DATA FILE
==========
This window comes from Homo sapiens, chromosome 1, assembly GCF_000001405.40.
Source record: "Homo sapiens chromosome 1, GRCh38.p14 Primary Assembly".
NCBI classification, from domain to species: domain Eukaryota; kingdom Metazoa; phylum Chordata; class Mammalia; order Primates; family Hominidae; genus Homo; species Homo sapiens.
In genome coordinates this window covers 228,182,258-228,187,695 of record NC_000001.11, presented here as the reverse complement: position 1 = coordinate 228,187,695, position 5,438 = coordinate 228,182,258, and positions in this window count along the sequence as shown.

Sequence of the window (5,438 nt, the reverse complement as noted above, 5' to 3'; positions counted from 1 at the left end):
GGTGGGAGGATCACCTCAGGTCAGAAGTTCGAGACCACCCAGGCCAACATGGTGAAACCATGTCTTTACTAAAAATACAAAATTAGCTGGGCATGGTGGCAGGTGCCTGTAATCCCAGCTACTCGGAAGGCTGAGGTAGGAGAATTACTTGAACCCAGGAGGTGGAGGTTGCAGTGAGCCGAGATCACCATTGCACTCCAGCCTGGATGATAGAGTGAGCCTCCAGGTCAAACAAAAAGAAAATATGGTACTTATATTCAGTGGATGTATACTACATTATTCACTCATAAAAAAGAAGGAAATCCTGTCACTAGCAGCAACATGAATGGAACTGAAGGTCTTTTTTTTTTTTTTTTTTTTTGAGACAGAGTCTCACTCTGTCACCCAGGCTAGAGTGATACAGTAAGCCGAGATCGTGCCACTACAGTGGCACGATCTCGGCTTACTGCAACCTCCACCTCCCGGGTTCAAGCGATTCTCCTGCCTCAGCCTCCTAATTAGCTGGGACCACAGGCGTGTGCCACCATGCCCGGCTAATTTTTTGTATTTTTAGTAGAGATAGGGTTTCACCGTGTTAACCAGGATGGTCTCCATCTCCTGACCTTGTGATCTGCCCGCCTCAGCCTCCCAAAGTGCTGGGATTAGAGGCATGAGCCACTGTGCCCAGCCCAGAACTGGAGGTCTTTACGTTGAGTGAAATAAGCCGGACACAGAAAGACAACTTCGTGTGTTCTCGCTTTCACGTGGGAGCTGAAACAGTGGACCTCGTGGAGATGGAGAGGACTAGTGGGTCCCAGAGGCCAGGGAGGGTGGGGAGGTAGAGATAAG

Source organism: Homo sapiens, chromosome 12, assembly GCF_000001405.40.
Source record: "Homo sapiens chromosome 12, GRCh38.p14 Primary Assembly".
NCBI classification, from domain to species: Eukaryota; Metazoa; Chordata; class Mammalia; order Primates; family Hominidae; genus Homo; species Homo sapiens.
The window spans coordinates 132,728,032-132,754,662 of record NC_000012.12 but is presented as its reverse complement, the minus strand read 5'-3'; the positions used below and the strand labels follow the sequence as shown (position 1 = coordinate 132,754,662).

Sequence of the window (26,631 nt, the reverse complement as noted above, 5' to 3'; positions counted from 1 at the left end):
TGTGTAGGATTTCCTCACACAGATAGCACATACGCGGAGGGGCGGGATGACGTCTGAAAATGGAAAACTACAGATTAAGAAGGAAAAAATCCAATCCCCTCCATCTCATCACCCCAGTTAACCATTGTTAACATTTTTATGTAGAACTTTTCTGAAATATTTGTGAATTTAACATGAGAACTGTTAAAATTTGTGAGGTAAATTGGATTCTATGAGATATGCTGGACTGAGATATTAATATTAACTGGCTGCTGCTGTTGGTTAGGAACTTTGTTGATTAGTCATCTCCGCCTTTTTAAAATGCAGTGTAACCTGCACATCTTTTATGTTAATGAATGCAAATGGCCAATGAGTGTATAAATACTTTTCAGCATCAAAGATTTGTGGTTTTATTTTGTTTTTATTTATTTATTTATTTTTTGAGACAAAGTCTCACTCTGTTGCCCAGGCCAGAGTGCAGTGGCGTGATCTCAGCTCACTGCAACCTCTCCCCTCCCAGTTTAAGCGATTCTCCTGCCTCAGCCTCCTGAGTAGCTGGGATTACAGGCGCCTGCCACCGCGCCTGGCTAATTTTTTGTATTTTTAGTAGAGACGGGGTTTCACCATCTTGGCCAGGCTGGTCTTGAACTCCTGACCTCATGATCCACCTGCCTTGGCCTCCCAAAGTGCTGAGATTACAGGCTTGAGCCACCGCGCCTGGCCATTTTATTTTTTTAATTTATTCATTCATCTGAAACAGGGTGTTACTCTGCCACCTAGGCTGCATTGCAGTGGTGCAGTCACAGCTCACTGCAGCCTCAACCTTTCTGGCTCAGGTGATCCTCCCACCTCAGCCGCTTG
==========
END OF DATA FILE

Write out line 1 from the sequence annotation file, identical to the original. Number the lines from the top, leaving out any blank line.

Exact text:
This window comes from Homo sapiens, chromosome 1, assembly GCF_000001405.40.